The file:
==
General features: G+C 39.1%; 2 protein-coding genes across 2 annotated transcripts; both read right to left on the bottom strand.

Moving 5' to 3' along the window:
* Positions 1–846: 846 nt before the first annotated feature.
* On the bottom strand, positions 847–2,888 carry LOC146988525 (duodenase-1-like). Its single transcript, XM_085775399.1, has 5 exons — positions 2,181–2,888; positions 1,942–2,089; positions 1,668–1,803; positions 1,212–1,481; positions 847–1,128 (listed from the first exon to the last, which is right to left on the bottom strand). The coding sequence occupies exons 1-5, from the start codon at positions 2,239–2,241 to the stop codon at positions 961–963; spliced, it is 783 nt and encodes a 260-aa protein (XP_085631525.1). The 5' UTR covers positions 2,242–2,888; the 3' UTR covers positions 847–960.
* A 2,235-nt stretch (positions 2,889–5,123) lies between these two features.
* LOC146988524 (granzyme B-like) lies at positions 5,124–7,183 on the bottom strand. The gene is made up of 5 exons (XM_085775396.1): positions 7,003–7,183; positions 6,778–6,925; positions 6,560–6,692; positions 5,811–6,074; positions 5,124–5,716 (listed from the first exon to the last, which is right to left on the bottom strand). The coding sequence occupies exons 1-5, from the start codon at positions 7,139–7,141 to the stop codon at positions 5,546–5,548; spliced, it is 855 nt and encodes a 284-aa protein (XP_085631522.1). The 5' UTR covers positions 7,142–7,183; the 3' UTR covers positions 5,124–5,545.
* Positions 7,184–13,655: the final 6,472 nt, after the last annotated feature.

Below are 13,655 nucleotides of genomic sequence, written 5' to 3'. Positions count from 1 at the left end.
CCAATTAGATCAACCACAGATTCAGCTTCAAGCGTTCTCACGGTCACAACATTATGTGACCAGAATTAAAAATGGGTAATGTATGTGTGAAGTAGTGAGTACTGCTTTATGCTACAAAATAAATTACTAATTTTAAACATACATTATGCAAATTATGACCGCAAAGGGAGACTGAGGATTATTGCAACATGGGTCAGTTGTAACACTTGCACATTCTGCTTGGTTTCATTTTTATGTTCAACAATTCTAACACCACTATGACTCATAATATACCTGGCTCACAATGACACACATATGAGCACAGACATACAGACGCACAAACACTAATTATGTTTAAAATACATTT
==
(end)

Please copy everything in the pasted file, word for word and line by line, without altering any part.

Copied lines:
General features: G+C 39.1%; 2 protein-coding genes across 2 annotated transcripts; both read right to left on the bottom strand.

Moving 5' to 3' along the window:
* Positions 1–846: 846 nt before the first annotated feature.
* On the bottom strand, positions 847–2,888 carry LOC146988525 (duodenase-1-like). Its single transcript, XM_085775399.1, has 5 exons — positions 2,181–2,888; positions 1,942–2,089; positions 1,668–1,803; positions 1,212–1,481; positions 847–1,128 (listed from the first exon to the last, which is right to left on the bottom strand). The coding sequence occupies exons 1-5, from the start codon at positions 2,239–2,241 to the stop codon at positions 961–963; spliced, it is 783 nt and encodes a 260-aa protein (XP_085631525.1). The 5' UTR covers positions 2,242–2,888; the 3' UTR covers positions 847–960.
* A 2,235-nt stretch (positions 2,889–5,123) lies between these two features.
* LOC146988524 (granzyme B-like) lies at positions 5,124–7,183 on the bottom strand. The gene is made up of 5 exons (XM_085775396.1): positions 7,003–7,183; positions 6,778–6,925; positions 6,560–6,692; positions 5,811–6,074; positions 5,124–5,716 (listed from the first exon to the last, which is right to left on the bottom strand). The coding sequence occupies exons 1-5, from the start codon at positions 7,139–7,141 to the stop codon at positions 5,546–5,548; spliced, it is 855 nt and encodes a 284-aa protein (XP_085631522.1). The 5' UTR covers positions 7,142–7,183; the 3' UTR covers positions 5,124–5,545.
* Positions 7,184–13,655: the final 6,472 nt, after the last annotated feature.

Below are 13,655 nucleotides of genomic sequence, written 5' to 3'. Positions count from 1 at the left end.
CCAATTAGATCAACCACAGATTCAGCTTCAAGCGTTCTCACGGTCACAACATTATGTGACCAGAATTAAAAATGGGTAATGTATGTGTGAAGTAGTGAGTACTGCTTTATGCTACAAAATAAATTACTAATTTTAAACATACATTATGCAAATTATGACCGCAAAGGGAGACTGAGGATTATTGCAACATGGGTCAGTTGTAACACTTGCACATTCTGCTTGGTTTCATTTTTATGTTCAACAATTCTAACACCACTATGACTCATAATATACCTGGCTCACAATGACACACATATGAGCACAGACATACAGACGCACAAACACTAATTATGTTTAAAATACATTT